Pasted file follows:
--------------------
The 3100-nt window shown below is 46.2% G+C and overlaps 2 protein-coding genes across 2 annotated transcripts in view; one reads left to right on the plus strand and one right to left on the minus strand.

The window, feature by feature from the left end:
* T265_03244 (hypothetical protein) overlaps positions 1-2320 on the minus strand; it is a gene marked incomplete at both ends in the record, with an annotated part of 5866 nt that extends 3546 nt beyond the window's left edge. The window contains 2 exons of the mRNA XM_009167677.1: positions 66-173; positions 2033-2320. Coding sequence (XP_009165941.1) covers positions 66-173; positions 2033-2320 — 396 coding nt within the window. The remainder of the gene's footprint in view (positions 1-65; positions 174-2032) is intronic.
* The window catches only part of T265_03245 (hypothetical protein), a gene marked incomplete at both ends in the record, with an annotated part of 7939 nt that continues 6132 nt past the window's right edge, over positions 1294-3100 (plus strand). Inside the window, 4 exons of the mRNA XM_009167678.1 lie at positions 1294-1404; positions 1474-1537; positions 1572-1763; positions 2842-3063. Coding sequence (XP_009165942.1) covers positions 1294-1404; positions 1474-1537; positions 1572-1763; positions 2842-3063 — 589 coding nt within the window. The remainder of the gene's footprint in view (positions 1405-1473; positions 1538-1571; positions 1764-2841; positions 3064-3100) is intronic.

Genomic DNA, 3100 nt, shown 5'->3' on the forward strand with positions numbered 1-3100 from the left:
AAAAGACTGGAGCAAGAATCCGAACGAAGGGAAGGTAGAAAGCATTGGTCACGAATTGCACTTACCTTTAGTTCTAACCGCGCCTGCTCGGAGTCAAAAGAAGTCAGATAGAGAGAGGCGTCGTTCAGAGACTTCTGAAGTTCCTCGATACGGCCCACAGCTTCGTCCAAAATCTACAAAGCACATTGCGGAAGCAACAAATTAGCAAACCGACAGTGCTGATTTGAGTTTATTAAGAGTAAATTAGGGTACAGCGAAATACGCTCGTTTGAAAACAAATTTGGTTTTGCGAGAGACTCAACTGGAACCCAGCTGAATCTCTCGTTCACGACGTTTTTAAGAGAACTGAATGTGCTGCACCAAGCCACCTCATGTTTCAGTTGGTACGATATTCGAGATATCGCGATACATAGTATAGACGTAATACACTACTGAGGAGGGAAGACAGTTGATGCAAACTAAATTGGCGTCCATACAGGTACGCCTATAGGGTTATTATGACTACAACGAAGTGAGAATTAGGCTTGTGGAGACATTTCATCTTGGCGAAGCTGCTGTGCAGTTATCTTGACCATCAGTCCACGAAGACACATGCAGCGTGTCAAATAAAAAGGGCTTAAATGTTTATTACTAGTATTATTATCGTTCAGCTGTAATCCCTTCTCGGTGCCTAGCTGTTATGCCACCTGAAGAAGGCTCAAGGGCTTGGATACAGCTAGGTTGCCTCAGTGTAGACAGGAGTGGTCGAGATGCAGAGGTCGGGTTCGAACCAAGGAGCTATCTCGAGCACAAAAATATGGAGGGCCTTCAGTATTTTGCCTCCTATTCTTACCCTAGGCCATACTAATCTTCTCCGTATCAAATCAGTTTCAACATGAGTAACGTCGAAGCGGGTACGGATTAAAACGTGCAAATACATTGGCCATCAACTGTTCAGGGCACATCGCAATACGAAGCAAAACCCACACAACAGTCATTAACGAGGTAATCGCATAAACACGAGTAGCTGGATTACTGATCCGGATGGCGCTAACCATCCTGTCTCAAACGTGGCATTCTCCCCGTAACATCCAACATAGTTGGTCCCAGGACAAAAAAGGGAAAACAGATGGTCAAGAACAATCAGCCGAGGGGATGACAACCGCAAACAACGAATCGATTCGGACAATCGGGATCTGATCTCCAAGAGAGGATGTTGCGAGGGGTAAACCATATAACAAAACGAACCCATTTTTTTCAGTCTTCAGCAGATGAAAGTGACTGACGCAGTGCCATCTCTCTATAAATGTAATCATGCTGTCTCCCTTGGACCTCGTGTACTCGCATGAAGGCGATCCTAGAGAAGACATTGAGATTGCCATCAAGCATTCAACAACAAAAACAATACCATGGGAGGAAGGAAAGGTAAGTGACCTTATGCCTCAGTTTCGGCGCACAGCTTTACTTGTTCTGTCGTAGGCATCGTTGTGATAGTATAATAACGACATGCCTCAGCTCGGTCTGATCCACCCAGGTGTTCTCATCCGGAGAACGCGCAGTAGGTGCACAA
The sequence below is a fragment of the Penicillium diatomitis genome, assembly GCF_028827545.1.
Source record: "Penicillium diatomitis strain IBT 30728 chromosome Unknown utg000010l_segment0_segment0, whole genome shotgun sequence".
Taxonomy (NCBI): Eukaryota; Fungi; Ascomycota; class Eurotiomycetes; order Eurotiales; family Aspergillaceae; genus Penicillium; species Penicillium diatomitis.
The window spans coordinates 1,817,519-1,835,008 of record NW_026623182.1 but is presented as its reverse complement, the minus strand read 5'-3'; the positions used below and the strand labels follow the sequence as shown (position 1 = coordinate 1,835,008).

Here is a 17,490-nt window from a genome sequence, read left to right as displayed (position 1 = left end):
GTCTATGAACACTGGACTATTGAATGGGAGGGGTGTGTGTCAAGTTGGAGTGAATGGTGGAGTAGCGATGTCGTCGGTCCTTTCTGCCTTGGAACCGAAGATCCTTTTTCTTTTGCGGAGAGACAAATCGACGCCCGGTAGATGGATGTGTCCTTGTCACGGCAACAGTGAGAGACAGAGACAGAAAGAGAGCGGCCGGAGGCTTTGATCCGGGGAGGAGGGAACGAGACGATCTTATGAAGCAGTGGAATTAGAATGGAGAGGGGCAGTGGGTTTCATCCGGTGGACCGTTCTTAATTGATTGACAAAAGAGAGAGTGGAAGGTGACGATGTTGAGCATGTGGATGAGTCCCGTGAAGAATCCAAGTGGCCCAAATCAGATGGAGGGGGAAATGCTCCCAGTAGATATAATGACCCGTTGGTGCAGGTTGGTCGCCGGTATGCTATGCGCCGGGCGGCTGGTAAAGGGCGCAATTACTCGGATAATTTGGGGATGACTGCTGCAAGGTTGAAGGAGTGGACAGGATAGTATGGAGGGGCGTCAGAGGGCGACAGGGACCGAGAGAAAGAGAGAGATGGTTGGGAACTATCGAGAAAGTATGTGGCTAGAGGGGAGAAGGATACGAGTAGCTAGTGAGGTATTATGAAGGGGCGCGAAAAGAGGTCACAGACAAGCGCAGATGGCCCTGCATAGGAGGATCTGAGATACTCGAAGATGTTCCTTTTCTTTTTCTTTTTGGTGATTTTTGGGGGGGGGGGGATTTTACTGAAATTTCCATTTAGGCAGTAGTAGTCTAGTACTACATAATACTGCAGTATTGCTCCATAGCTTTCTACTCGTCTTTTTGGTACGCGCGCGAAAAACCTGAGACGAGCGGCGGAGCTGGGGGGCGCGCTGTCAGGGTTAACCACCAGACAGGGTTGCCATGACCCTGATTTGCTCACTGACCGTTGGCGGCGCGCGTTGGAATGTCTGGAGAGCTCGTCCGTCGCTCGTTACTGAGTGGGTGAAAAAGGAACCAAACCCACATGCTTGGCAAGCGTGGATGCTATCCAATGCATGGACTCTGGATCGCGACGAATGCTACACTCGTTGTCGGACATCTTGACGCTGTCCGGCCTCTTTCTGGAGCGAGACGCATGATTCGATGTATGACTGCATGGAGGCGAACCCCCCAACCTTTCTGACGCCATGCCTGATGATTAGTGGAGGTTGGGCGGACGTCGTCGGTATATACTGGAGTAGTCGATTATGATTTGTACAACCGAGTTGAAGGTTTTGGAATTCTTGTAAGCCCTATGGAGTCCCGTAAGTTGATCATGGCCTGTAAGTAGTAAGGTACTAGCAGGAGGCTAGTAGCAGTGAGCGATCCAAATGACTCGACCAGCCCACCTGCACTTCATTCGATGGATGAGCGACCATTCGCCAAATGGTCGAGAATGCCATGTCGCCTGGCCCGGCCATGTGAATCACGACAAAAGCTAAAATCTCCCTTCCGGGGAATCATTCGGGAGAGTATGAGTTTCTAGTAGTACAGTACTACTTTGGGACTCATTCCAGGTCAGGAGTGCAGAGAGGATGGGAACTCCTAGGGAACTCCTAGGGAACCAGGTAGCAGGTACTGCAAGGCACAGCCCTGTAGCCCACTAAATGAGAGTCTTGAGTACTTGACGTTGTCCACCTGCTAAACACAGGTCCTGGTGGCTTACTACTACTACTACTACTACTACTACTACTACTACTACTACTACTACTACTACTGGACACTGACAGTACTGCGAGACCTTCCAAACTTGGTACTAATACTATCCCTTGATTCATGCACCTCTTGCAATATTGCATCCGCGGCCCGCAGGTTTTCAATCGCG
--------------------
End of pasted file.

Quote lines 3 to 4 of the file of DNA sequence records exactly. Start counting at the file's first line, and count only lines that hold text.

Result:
* T265_03244 (hypothetical protein) overlaps positions 1-2320 on the minus strand; it is a gene marked incomplete at both ends in the record, with an annotated part of 5866 nt that extends 3546 nt beyond the window's left edge. The window contains 2 exons of the mRNA XM_009167677.1: positions 66-173; positions 2033-2320. Coding sequence (XP_009165941.1) covers positions 66-173; positions 2033-2320 — 396 coding nt within the window. The remainder of the gene's footprint in view (positions 1-65; positions 174-2032) is intronic.
* The window catches only part of T265_03245 (hypothetical protein), a gene marked incomplete at both ends in the record, with an annotated part of 7939 nt that continues 6132 nt past the window's right edge, over positions 1294-3100 (plus strand). Inside the window, 4 exons of the mRNA XM_009167678.1 lie at positions 1294-1404; positions 1474-1537; positions 1572-1763; positions 2842-3063. Coding sequence (XP_009165942.1) covers positions 1294-1404; positions 1474-1537; positions 1572-1763; positions 2842-3063 — 589 coding nt within the window. The remainder of the gene's footprint in view (positions 1405-1473; positions 1538-1571; positions 1764-2841; positions 3064-3100) is intronic.